Kate Magargal portrait
  • Graduate Research Assistant, Anthropology Department
  • Postdoc Paid Dir, BenElg, Anthropology Department
  • Postdoctoral Research Associate, Anthropology Department


  • BA, Anthropology, University of Arizona
  • MS, Anthropology, University of Utah
  • PhD Student, Anthropology, University of Utah


I am a Postdoctroal Research Associate in the Anthropology Department. My current research focuses on how human economic decisions contribute to ecological disturbance regimes. Most of my work focuses on this process in the prehistory of the Great Basin and Colorado Plateau and employs archaeological and paleoecological data.

I am also interested in developing curricula that utilize research as a teaching tool. I am always on the lookout for new science outreach opportunities. I am currently working on developing such opportunities at the Bonderman Field Station at Rio Mesa, a field station operated by the University of Utah near Moab.

Before starting my PhD, I earned an MS in Anthropology at UU in 2014 and a BA in Anthropology at University of Arizona, Tucson in 2004. I spent the intervening years mostly working for the National Park Service and Bureau of Land Management. Issues in public land management heavily inform my research interests.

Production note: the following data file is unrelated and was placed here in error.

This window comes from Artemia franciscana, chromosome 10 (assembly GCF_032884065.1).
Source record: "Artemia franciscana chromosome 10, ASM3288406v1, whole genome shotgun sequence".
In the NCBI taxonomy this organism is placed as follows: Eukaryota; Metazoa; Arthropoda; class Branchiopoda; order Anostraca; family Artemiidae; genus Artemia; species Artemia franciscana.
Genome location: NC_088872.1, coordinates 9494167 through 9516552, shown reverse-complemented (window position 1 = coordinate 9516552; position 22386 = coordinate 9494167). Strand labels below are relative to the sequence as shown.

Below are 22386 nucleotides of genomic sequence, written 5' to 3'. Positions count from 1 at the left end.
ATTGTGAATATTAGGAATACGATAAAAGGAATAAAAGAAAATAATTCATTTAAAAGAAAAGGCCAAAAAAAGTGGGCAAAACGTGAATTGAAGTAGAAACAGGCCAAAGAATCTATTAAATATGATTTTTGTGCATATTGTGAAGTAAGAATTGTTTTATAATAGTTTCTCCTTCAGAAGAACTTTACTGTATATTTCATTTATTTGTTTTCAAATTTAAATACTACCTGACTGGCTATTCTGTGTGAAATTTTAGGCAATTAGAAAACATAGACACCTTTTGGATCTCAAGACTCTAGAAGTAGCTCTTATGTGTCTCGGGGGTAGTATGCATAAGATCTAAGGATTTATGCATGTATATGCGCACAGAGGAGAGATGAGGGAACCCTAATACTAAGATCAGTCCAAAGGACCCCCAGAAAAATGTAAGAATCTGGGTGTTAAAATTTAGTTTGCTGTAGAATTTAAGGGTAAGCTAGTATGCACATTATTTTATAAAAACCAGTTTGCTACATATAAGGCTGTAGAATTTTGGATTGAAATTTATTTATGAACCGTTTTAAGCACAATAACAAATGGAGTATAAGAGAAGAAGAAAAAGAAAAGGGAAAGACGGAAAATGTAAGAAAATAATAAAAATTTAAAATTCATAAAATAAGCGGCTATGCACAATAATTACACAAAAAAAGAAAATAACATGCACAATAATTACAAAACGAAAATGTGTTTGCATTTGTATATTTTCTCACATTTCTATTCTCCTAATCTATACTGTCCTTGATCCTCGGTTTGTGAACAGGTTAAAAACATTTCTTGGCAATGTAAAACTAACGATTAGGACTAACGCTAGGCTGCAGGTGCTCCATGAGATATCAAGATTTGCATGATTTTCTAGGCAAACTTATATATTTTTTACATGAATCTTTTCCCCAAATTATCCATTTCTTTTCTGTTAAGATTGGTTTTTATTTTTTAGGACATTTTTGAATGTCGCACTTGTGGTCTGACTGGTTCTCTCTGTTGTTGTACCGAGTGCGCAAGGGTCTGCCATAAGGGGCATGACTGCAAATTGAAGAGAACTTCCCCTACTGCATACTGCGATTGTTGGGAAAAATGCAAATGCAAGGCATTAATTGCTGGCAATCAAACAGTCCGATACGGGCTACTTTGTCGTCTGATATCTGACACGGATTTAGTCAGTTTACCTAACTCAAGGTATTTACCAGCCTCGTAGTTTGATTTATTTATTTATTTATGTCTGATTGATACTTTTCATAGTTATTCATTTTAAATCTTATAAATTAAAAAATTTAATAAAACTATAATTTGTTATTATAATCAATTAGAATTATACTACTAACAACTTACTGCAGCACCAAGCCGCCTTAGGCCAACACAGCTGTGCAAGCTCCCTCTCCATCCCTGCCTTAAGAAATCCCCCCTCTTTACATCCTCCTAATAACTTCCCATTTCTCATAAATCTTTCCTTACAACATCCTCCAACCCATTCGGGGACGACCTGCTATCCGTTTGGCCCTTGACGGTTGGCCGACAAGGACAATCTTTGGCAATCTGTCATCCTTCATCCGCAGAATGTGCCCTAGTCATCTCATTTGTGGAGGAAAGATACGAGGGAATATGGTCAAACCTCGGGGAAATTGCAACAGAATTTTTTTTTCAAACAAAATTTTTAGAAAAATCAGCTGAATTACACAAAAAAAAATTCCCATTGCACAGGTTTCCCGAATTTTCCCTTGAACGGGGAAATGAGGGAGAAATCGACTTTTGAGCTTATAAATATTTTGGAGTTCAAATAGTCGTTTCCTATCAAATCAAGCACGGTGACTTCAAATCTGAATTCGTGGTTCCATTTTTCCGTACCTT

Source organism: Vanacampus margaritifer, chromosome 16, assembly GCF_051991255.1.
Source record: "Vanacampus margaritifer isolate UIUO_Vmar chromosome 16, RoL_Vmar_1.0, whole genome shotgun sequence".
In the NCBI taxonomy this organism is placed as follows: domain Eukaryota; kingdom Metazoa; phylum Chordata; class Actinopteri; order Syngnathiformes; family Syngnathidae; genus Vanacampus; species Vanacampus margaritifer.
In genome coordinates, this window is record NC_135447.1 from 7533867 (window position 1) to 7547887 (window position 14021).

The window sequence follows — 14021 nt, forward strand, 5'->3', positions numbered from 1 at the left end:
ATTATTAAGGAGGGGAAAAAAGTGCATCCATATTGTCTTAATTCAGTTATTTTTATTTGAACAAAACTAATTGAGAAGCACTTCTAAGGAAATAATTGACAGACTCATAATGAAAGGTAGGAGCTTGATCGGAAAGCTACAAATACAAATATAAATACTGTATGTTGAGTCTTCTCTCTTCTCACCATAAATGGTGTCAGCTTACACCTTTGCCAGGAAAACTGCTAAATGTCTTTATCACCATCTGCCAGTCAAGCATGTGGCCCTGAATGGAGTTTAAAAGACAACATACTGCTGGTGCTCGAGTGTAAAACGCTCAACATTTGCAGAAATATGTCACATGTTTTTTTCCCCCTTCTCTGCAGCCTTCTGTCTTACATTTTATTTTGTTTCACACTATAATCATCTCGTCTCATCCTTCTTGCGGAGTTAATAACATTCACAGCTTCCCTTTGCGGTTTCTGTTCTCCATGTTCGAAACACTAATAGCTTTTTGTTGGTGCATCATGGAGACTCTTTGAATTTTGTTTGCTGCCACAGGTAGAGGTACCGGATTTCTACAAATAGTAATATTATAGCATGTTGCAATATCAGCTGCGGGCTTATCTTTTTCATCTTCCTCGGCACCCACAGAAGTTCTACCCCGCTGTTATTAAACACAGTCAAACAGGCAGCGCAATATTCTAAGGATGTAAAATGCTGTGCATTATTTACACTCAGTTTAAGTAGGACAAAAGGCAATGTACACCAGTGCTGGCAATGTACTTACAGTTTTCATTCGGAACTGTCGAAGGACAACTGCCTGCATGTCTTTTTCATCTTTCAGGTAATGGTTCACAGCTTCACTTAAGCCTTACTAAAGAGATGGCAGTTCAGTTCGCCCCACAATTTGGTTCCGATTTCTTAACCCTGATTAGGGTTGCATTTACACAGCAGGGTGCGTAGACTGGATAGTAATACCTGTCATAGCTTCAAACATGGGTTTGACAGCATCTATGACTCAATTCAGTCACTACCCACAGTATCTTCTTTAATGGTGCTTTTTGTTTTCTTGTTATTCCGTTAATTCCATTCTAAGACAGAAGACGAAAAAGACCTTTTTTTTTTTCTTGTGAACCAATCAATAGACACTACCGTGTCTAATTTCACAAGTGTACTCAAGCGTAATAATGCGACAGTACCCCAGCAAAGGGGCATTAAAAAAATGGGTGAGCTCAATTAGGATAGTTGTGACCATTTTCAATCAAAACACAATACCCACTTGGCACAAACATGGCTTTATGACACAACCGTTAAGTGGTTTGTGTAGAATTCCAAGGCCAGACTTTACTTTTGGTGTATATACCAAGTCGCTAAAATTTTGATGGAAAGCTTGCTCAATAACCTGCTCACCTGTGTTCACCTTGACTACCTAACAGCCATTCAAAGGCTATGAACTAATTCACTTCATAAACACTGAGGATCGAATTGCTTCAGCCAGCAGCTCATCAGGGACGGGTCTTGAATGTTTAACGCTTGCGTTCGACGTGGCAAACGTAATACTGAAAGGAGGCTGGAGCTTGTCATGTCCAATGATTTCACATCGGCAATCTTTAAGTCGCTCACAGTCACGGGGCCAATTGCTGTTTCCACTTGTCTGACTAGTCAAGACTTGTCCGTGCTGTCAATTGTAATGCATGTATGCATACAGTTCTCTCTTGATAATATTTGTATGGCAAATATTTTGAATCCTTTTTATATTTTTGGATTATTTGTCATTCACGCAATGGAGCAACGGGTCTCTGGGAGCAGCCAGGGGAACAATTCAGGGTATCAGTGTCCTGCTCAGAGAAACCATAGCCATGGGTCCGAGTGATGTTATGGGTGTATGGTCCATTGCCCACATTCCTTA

Current Research

Interests: Archaeology, paleoecology, ethnoarchaeology, palynology, Behavioral Ecology, ecological disturbance, anthropogenic fire, science outreach and education.


Firewood Harvesting and Traditional Livelihoods

The collection and use of biomass fuels is part of humaity's global ecological legacy. Today, a third of the world's population still relies of this fuel source for daily energy needs. This project examines the specific cultural, economic, and ecological relationships between traditional firewood collectors and nearby woodlands in the four-corners region.


This research is part of CNH-L: Dynamic Impacts of Environmental Change and Biomass Harvesting on Woodland Ecosystems and Traditional Livelihoods.



Intermountain Foraging Strategies

The Intermountain West was occupied by speakers of Numic languages who lived small sociopolitical groups called bands. These populations thrived by adopting a unique strategy that included intensive pine nut processing, private property, and the management of resources with fire.

For more, see Magargal et al. (2017) The ecology of population dispersal: Modeling alternative basin-plateau foraging strategies to explain the Numic expansionAmerican Journal of Human Biology. DOI: 10.1002/ajhb.23000.